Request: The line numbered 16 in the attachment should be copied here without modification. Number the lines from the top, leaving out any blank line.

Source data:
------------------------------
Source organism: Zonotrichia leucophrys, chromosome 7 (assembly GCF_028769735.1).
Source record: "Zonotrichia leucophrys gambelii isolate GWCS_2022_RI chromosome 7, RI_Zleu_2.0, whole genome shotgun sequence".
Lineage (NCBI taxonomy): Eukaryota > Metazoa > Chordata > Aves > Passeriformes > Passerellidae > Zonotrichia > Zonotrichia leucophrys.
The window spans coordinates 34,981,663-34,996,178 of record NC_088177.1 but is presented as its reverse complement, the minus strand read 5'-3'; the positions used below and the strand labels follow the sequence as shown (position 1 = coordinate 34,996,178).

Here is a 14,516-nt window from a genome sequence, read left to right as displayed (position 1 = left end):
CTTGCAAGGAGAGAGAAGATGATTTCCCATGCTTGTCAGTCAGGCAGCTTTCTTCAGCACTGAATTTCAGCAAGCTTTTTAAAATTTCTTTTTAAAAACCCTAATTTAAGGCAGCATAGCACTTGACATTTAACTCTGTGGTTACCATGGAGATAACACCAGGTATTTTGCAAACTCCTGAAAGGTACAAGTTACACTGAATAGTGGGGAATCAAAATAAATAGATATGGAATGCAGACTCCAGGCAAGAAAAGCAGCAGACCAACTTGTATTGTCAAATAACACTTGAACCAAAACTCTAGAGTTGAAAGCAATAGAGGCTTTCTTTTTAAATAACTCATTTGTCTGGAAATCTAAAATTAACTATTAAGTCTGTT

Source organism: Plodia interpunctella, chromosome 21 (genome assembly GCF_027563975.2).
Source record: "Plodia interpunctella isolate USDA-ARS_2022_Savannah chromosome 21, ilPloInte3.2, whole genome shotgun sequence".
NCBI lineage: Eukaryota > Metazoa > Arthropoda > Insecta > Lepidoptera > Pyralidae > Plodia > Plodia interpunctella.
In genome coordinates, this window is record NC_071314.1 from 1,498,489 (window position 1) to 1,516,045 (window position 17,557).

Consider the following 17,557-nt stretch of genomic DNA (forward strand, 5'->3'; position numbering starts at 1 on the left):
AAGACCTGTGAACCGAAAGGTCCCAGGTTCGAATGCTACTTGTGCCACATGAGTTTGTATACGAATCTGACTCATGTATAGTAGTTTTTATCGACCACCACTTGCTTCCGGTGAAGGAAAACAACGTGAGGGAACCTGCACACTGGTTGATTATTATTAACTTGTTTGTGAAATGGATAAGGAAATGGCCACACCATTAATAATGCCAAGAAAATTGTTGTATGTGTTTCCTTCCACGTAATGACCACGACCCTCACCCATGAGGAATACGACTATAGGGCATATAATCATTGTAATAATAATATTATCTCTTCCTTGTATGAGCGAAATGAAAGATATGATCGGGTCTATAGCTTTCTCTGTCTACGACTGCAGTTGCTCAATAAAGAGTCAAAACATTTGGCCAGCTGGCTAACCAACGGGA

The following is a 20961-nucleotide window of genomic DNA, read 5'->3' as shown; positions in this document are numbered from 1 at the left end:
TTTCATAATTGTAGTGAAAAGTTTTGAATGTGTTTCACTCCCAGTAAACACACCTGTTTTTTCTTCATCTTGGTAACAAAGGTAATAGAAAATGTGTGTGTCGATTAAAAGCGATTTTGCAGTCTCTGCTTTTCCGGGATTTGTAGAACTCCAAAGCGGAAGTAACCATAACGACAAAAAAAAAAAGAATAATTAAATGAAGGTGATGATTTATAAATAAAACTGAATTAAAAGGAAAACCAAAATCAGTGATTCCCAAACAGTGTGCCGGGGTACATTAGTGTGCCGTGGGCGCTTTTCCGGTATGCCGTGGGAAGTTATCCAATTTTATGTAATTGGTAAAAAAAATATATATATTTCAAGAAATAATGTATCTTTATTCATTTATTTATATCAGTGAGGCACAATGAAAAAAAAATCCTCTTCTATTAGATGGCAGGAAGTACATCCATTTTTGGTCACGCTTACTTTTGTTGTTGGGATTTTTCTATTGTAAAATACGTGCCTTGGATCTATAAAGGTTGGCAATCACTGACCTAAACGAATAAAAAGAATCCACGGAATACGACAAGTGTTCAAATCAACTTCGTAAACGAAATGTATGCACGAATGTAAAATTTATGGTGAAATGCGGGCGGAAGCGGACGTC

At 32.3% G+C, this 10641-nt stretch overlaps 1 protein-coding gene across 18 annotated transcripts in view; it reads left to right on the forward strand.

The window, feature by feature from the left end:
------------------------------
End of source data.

The window, feature by feature from the left end: